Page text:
Book Review: “Going Clear: Scientology, Hollywood, and the Prison of Belief” by Lawrence Wright

I’ve broken this review into two sections.  The first section is a review of the book itself (how it is structured, the writing, accuracy, etc.) and the second section is what I took away from it about Scientology

The Book

The book is broken into 3 sections, which are the 3 pieces of the subtitle (“Scientology, Hollywood, and the Prison of Belief”).  Each occupies about a third of the book, but the last section is a little shorter.  The first section is essentially a brief biography of L. Ron Hubbard, and how he came to found this thing called Scientology, and ends with his death.  This part was quite interesting, as I personally had very little knowledge of the man outside of “Oh, Dianetics and Scientology and a lot of Sci-Fi books”.  While not going super deep into any specific detail, he points out the contradiction between the history that we know of him from actual records and letters to and from friends, and the history that he created for himself.  According to the actual records, he only went to two years of college, never fought in any battles during the war, and had all kinds of health problems.  According to the history he invented, he was a civil and/or nuclear engineer, fought and was wounded in battle, and cured himself of his ailments through the fundamentals of what was Dianetics (and later, Scientology).

The culmination of a lot of his wanderings after the war resulted in the book “Dianetics”, which the author credits as pre-dating, and essentially creating, the self-help movement.  It was an astounding book that sold very, very well, and sounded very scientific.  Hubbard fully expected the psychiatric community to fully support the book.  However, while the book comes across as extensively researched (with a lot of footnotes), things he points to in the footnotes never happened (research and experiments he credits didn’t actually occur).  The psychiatric community called it junk, and this is probably why Hubbard, and Scientology, really, really, really hate psychology and psychiatry.  (Do you remember the Tom Cruise rant against Brooke Shields for taking medication during post-partum depression?  That’s where that rant comes from.)

Despite being rejected by psychiatry, the book sold immensely well.  However, this did not lead to wealth and fame for Hubbard.  The book basically points out how you can do all these things yourself, and as such, Dianetics communities sprung up all over, none of them under his control.  (Later, he would actually lose control of the term Dianetics).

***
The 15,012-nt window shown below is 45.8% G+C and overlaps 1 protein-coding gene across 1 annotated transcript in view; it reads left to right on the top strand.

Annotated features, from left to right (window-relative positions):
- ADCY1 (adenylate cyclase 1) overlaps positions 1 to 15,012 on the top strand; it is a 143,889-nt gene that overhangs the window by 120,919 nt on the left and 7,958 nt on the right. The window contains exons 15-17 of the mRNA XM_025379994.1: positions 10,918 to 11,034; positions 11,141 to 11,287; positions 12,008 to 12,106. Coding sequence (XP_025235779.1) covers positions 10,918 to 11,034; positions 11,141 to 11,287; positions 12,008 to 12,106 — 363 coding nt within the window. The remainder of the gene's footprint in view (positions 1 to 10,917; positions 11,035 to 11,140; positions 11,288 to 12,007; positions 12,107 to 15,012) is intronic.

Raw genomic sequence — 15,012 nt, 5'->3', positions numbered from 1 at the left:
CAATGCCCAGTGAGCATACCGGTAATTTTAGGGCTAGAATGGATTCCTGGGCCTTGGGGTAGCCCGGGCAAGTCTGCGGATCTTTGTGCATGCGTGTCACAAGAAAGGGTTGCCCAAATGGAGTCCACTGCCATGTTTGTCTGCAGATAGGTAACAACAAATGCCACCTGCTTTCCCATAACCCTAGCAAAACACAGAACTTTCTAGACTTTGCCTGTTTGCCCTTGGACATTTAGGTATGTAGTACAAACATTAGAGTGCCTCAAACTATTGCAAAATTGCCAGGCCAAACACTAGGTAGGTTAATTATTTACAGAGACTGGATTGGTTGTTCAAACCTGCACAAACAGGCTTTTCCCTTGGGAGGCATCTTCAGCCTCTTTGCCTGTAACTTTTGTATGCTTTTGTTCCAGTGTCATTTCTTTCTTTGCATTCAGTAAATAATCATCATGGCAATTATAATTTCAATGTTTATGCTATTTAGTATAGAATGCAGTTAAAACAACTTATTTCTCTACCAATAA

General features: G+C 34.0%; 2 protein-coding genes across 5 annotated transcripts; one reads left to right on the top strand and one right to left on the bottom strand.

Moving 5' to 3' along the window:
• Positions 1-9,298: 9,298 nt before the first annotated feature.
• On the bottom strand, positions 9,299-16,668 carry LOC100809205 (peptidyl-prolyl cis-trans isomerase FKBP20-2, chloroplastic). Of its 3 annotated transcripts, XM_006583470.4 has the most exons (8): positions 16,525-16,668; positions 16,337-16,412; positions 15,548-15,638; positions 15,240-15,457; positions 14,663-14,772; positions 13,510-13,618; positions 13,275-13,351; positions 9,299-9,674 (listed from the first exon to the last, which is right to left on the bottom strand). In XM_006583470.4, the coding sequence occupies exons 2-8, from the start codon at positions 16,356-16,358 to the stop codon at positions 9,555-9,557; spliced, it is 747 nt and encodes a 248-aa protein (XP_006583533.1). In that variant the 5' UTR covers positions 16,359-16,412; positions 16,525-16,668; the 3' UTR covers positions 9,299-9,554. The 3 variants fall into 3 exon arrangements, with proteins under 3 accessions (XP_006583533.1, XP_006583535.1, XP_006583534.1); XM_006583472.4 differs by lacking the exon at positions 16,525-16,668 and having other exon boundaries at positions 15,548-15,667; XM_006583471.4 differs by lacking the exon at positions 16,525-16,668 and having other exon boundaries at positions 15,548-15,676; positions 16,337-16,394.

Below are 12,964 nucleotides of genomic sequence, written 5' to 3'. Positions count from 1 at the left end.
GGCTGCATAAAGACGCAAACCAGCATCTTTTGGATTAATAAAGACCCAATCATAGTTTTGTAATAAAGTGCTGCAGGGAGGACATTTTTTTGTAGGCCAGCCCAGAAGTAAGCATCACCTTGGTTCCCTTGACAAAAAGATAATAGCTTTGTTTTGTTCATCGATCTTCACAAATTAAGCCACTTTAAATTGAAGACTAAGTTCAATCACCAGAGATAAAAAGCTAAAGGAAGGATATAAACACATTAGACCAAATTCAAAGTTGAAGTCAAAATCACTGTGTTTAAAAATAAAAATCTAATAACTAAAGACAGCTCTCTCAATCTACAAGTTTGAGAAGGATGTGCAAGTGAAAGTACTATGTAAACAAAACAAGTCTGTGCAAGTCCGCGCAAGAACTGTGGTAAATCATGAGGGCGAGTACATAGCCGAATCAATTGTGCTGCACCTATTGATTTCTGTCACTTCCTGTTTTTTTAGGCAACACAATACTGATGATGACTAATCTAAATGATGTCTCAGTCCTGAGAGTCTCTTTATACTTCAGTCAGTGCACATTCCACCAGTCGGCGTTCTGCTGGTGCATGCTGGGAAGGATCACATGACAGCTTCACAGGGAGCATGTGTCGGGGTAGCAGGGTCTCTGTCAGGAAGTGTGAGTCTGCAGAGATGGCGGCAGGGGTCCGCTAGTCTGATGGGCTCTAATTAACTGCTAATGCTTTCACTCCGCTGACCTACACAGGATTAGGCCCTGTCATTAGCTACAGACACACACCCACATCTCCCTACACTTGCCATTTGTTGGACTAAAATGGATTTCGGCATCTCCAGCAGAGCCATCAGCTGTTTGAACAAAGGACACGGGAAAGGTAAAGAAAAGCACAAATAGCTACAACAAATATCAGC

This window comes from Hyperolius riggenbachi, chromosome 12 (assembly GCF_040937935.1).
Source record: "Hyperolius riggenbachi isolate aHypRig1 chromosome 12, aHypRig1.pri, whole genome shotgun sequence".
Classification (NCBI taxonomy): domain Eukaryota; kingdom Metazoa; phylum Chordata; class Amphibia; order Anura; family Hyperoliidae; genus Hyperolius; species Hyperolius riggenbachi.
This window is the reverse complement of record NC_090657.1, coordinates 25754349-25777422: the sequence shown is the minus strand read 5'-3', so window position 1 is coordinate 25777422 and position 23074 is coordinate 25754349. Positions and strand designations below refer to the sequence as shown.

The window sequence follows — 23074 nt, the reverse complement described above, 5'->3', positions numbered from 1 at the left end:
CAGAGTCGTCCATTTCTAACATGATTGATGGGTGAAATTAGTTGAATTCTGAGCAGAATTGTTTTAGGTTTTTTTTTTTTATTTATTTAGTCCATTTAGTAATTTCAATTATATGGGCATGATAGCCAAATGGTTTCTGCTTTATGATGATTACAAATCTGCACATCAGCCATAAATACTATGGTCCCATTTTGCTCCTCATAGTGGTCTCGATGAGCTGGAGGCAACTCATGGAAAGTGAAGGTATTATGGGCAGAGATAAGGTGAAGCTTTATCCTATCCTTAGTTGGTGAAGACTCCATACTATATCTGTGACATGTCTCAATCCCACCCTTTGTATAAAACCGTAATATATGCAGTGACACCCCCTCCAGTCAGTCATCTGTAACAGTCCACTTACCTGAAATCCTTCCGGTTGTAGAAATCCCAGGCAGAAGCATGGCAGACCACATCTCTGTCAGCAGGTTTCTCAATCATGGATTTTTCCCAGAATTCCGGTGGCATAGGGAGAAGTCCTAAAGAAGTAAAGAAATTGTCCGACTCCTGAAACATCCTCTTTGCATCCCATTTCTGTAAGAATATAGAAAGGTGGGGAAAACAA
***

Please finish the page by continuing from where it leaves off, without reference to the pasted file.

But out of the ashes of Dianetics came Scientology.  You can view Scientology as “Dianetics 2.0”.  It has all the same concepts, even in using the term “clear”, but rather than being a treatise on the mind, it add mystical/fantastical aspects such as past lives, and by cloaking it in a religious blanket, he was able to control it.  While this may seem like a scam, the author is quick to point out that Hubbard spent the remainder of his life attached to Scientology, constantly refining it.  It made him wealthy, but if it was just a scam, you would think Hubbard would have at some point just taken the money and run.  He never did.

The second part of the book is about Hollywood and Scientology.  A lot of movements that started (and ultimately petered out) at the same time as Dianetics and later Scientology attempted to court Hollywood.  This would be an obvious thing to do – you get celebrities attached to your movement, you bring along a lot of other people.  In addition, Hubbard desperately wanted to break into Hollywood as a writer or director.  Additionally, Scientology promised all these answers without asking you to believe in some ancient deity.  It was, in many ways, a natural fit for actors, though it wasn’t until Tom Cruise came abort (20 years into the establishment of the religion), that the celebrity endorser Hubbard craved really occurred.

This part of the book overlaps the first part, but deals with different aspects and characters that are not Hubbard himself.  However, there is no repetition in the narrative, so it does come across as a different book.  In many ways, when you start reading this section, it is like you’ve started another book.

This part of the book really picks up steam after Hubbard’s death, when the church eventually is taken over by David Miscavige.  It was fascinating to see, essentially, power grabs going on in the church for who would lead it, and why, and a bit of palace intrigue occurs.  (In many ways, you can see this in early Christianity when reading the letters from Paul, as he had one idea where Christianity should go – such as getting as many Gentiles as possible into it – where the old guard who knew Jesus had different aims.)

The final part of the book is called the “Prison of Belief”, and what this deals with is, in many ways, the next generation.  Many of the people in Scientology now have been born into it.  While there are no official statistics on how many members there are, it has appeared to be declining, or staying flat.  But if you were born into it… if you did things like the “Sea Orgs” (essentially, the clergy of the church), what happens when your belief systems come up against strong contradictions in Hubbard’s own life?  You believe in the man, but it was clear he was lying?  (As in, he never did heal his war “wounds”, and in fact, they weren’t “wounds”, or his claims that people at a certain level in the religion had extra-human powers, yet nobody ever seemed to, or that when you reached a certain level, petty things that affect you as a “pre-clear”, which should be gone, are still there?)